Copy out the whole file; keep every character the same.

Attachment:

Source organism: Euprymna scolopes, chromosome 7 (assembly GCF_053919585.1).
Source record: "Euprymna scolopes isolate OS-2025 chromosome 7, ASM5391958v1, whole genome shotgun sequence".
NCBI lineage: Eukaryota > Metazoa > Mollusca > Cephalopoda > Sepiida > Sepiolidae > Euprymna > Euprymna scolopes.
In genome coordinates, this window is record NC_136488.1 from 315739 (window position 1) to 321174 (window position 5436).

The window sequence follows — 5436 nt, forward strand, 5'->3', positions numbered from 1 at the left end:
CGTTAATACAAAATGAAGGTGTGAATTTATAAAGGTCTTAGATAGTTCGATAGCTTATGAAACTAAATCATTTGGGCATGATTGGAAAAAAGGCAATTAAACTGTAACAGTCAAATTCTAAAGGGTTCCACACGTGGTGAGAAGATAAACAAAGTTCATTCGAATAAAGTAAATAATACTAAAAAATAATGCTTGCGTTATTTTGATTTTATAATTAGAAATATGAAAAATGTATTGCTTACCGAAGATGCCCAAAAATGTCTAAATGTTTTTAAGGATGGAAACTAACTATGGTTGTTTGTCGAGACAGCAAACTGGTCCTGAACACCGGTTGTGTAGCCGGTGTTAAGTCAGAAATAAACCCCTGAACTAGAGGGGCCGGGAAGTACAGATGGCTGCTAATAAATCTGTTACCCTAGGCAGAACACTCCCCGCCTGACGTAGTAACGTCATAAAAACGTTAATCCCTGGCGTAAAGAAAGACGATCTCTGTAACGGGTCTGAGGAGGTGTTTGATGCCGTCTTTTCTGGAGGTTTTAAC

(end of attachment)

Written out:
Source organism: Euprymna scolopes, chromosome 7 (assembly GCF_053919585.1).
Source record: "Euprymna scolopes isolate OS-2025 chromosome 7, ASM5391958v1, whole genome shotgun sequence".
NCBI lineage: Eukaryota > Metazoa > Mollusca > Cephalopoda > Sepiida > Sepiolidae > Euprymna > Euprymna scolopes.
In genome coordinates, this window is record NC_136488.1 from 315739 (window position 1) to 321174 (window position 5436).

The window sequence follows — 5436 nt, forward strand, 5'->3', positions numbered from 1 at the left end:
CGTTAATACAAAATGAAGGTGTGAATTTATAAAGGTCTTAGATAGTTCGATAGCTTATGAAACTAAATCATTTGGGCATGATTGGAAAAAAGGCAATTAAACTGTAACAGTCAAATTCTAAAGGGTTCCACACGTGGTGAGAAGATAAACAAAGTTCATTCGAATAAAGTAAATAATACTAAAAAATAATGCTTGCGTTATTTTGATTTTATAATTAGAAATATGAAAAATGTATTGCTTACCGAAGATGCCCAAAAATGTCTAAATGTTTTTAAGGATGGAAACTAACTATGGTTGTTTGTCGAGACAGCAAACTGGTCCTGAACACCGGTTGTGTAGCCGGTGTTAAGTCAGAAATAAACCCCTGAACTAGAGGGGCCGGGAAGTACAGATGGCTGCTAATAAATCTGTTACCCTAGGCAGAACACTCCCCGCCTGACGTAGTAACGTCATAAAAACGTTAATCCCTGGCGTAAAGAAAGACGATCTCTGTAACGGGTCTGAGGAGGTGTTTGATGCCGTCTTTTCTGGAGGTTTTAAC